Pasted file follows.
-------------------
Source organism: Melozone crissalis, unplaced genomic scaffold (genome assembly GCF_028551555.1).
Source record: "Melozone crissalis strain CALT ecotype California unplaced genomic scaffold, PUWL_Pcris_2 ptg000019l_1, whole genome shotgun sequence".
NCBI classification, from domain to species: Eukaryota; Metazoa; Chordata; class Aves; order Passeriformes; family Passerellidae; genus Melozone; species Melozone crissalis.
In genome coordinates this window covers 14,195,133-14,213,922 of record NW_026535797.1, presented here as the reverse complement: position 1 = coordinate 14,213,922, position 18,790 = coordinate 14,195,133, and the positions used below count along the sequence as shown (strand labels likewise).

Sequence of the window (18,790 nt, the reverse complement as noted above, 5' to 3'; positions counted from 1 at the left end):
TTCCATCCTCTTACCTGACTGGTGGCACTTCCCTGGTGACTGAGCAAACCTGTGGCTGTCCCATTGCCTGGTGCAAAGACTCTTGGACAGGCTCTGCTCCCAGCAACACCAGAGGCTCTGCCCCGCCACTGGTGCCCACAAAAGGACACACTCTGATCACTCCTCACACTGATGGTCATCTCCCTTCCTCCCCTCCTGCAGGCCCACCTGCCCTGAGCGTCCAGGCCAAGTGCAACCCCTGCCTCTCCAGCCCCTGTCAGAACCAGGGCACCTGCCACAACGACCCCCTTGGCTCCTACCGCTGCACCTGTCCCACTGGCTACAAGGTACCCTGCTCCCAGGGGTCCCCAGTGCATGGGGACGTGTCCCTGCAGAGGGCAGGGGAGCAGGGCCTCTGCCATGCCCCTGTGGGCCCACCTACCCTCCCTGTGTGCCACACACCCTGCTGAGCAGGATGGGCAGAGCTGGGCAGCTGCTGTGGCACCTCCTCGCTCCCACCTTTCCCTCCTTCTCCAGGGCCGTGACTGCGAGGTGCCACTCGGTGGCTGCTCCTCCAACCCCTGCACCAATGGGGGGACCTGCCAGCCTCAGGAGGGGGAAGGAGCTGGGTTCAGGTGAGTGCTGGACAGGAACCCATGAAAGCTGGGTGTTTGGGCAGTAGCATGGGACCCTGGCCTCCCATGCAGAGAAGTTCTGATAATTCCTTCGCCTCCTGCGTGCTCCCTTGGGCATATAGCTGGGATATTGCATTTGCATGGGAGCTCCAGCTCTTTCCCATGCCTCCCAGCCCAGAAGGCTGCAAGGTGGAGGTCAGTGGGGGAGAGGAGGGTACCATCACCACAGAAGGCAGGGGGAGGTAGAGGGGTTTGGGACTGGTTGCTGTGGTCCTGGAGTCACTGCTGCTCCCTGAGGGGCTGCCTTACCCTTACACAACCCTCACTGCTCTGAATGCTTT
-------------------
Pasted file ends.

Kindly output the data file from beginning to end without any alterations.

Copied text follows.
Source organism: Melozone crissalis, unplaced genomic scaffold (genome assembly GCF_028551555.1).
Source record: "Melozone crissalis strain CALT ecotype California unplaced genomic scaffold, PUWL_Pcris_2 ptg000019l_1, whole genome shotgun sequence".
NCBI classification, from domain to species: Eukaryota; Metazoa; Chordata; class Aves; order Passeriformes; family Passerellidae; genus Melozone; species Melozone crissalis.
In genome coordinates this window covers 14,195,133-14,213,922 of record NW_026535797.1, presented here as the reverse complement: position 1 = coordinate 14,213,922, position 18,790 = coordinate 14,195,133, and the positions used below count along the sequence as shown (strand labels likewise).

Sequence of the window (18,790 nt, the reverse complement as noted above, 5' to 3'; positions counted from 1 at the left end):
TTCCATCCTCTTACCTGACTGGTGGCACTTCCCTGGTGACTGAGCAAACCTGTGGCTGTCCCATTGCCTGGTGCAAAGACTCTTGGACAGGCTCTGCTCCCAGCAACACCAGAGGCTCTGCCCCGCCACTGGTGCCCACAAAAGGACACACTCTGATCACTCCTCACACTGATGGTCATCTCCCTTCCTCCCCTCCTGCAGGCCCACCTGCCCTGAGCGTCCAGGCCAAGTGCAACCCCTGCCTCTCCAGCCCCTGTCAGAACCAGGGCACCTGCCACAACGACCCCCTTGGCTCCTACCGCTGCACCTGTCCCACTGGCTACAAGGTACCCTGCTCCCAGGGGTCCCCAGTGCATGGGGACGTGTCCCTGCAGAGGGCAGGGGAGCAGGGCCTCTGCCATGCCCCTGTGGGCCCACCTACCCTCCCTGTGTGCCACACACCCTGCTGAGCAGGATGGGCAGAGCTGGGCAGCTGCTGTGGCACCTCCTCGCTCCCACCTTTCCCTCCTTCTCCAGGGCCGTGACTGCGAGGTGCCACTCGGTGGCTGCTCCTCCAACCCCTGCACCAATGGGGGGACCTGCCAGCCTCAGGAGGGGGAAGGAGCTGGGTTCAGGTGAGTGCTGGACAGGAACCCATGAAAGCTGGGTGTTTGGGCAGTAGCATGGGACCCTGGCCTCCCATGCAGAGAAGTTCTGATAATTCCTTCGCCTCCTGCGTGCTCCCTTGGGCATATAGCTGGGATATTGCATTTGCATGGGAGCTCCAGCTCTTTCCCATGCCTCCCAGCCCAGAAGGCTGCAAGGTGGAGGTCAGTGGGGGAGAGGAGGGTACCATCACCACAGAAGGCAGGGGGAGGTAGAGGGGTTTGGGACTGGTTGCTGTGGTCCTGGAGTCACTGCTGCTCCCTGAGGGGCTGCCTTACCCTTACACAACCCTCACTGCTCTGAATGCTTT